What Is a Prime Lens Nikon: Facts and Buying Guide

What Is a Prime Lens Nikon: Facts and Buying Guide

One major advantage of using DSLR or mirrorless camera systems is the ability to use different lenses to match specific shooting needs. While the zoom lens is versatile, the prime lens has better advantages. There are various brands but what is a prime lens Nikon? Is it better than any other brands?

To help out, we will discuss bits of information about Nikon prime lenses, their advantages, factors to consider when buying one, and more.

What Is a Prime Lens Nikon?

In general, a prime lens covers only a single focal length. A prime lens Nikon is the particular brand of prime lenses. It is a variety of a specific prime lens that matches the photography skills and budget of the user.


Although you have more freedom to adjust the focal length in the zoom lenses, there are many reasons why prime lenses are also worth it.

1. Allows more light in the camera

The wider maximum aperture of prime lenses enables more light to get into the camera. The lens opens up widely; hence, more amount of light gets inside while the shutter is open.

This is truly a big advantage when shooting in low-light conditions. As such you don’t have to minimize the shutter speed or increase the ISO.

2. Shallower depth of field

What makes a sharp, clear shot is the one that focuses on the subject while blurring out the background. This is made possible by the lens’ depth of field. The wider maximum aperture of the prime lens makes this shot possible and easy.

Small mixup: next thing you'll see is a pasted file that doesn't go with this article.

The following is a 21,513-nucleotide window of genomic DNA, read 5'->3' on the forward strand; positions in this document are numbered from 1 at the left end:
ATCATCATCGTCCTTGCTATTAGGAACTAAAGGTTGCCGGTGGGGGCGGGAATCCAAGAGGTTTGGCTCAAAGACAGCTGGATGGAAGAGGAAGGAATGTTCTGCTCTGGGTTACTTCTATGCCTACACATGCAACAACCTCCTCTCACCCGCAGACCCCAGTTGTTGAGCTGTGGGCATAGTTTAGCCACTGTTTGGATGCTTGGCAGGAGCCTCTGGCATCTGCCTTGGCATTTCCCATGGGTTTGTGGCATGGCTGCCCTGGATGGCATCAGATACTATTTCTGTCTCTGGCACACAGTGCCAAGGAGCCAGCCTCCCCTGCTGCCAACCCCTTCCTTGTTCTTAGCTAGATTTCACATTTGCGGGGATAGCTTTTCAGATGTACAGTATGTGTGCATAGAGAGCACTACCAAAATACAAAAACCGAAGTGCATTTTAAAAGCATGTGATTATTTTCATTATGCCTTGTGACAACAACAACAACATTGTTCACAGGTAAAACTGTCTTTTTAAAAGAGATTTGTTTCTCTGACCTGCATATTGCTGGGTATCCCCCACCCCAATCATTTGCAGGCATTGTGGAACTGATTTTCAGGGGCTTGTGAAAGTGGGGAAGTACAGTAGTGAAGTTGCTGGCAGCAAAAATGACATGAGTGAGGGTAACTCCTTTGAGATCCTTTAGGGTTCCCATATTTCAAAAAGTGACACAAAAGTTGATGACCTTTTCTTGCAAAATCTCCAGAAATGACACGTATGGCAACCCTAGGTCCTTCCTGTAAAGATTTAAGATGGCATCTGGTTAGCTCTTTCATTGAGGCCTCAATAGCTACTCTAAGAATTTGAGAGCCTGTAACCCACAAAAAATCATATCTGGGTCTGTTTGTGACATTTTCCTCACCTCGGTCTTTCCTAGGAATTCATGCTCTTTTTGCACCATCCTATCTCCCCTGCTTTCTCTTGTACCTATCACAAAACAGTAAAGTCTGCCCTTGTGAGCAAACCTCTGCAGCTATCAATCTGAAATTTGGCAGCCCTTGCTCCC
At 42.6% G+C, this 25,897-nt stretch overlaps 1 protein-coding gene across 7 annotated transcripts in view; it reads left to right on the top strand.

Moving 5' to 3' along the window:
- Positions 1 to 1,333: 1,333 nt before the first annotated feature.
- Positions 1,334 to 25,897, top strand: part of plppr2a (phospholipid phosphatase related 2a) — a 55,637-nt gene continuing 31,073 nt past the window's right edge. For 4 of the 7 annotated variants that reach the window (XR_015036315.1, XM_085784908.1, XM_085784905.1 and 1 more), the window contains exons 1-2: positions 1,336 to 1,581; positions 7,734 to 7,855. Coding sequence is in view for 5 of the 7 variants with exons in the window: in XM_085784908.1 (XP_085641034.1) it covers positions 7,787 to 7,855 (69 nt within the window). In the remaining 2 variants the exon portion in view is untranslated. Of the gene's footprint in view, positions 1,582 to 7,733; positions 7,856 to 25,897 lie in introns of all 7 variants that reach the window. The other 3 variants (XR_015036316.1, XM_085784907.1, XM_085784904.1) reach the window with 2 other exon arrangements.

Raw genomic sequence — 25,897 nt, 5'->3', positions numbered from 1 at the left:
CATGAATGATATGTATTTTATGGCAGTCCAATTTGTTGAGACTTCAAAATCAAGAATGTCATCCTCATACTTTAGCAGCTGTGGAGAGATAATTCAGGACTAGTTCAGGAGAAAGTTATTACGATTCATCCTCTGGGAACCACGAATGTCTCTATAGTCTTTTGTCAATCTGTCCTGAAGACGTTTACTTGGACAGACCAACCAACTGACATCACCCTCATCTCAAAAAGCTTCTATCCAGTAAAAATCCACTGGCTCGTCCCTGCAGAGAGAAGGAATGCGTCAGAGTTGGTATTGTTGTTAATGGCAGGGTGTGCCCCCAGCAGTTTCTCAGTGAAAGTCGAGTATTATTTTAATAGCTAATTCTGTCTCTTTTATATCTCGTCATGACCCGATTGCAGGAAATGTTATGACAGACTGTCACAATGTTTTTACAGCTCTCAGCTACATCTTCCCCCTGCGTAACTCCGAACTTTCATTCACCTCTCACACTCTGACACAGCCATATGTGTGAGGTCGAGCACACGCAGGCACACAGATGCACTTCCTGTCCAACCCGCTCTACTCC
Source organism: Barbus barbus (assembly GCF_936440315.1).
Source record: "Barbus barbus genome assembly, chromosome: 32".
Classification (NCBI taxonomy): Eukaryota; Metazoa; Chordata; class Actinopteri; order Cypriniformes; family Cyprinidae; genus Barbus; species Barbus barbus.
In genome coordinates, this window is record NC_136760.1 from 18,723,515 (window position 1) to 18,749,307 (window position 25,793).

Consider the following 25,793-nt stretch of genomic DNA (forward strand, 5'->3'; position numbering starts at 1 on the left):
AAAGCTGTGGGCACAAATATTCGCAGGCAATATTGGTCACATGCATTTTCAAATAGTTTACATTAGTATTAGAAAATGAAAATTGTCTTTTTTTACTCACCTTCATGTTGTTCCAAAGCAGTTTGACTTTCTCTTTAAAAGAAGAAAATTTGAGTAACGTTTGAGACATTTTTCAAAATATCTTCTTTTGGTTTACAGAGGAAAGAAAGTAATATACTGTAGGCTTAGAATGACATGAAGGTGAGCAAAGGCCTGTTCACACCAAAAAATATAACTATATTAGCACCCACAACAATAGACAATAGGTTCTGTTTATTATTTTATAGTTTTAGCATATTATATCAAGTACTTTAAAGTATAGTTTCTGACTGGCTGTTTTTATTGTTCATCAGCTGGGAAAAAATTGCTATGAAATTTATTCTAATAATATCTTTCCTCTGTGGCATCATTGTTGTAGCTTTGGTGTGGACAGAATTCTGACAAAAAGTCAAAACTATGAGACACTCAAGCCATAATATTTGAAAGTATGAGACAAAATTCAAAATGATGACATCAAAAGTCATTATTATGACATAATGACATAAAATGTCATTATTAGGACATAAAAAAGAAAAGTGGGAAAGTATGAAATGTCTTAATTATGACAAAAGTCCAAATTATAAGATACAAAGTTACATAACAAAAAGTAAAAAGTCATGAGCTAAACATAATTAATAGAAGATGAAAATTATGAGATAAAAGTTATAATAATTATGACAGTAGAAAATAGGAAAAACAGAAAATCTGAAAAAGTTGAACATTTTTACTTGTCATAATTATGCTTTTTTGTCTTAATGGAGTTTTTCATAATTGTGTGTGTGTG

3. Good value for money

Prime lenses come at various prices. If you are a beginner, there is no doubt that this is a good choice as you have more affordable options. You can compare the cost of the Nikon 50mm f/1.8G lens to the Nikon 50mm f/1.4G lens which is more expensive, but both have good qualities.

Examples of Budget-Friendly Nikon Prime Lenses

With the Nikon brand alone, they come in different prices and features to match specific user needs and wants. Among the most affordable Nikon prime lenses today are the following:

1. Nikkor AF-S 50mm f/1.8G lens

Starting with the most affordable prime lenses is the Nikkor AF-S 50mm f/1.8G lens which is an upgrade of the AF-D 50mm f/1.8 lens. However, buyers should not underestimate its features and capabilities.

It is best for taking beautiful photographs outdoors, portrait shots, and sharp images. It is compatible with many modern Nikon DSLR cameras, even the D3200 model without a motor.

2. Nikkor AF-S 50mm f/1.4G lens

The size, built, weight, and features of this prime lens are satisfying. More importantly, the qualities of photographs taken with this prime lens are superb.

It is a cheaper alternative to the AF-S 50mm f/1.8G which is usually used by professionals. Aside from the cheaper cost, this AF-S 50mm f/1.4G lens has two-thirds of a stop aperture larger than its expensive rival.

3. Nikkor AF-S 28mm f/1.8G lens

Although it is relatively expensive for beginners, the Nikkor AF-S 28mm f/1.8G lens has more specialized and longer focal length at 85mm f/1.8G. It is excellent for taking photographs in low-light situations and capturing full-body frames because of its wide angle of view.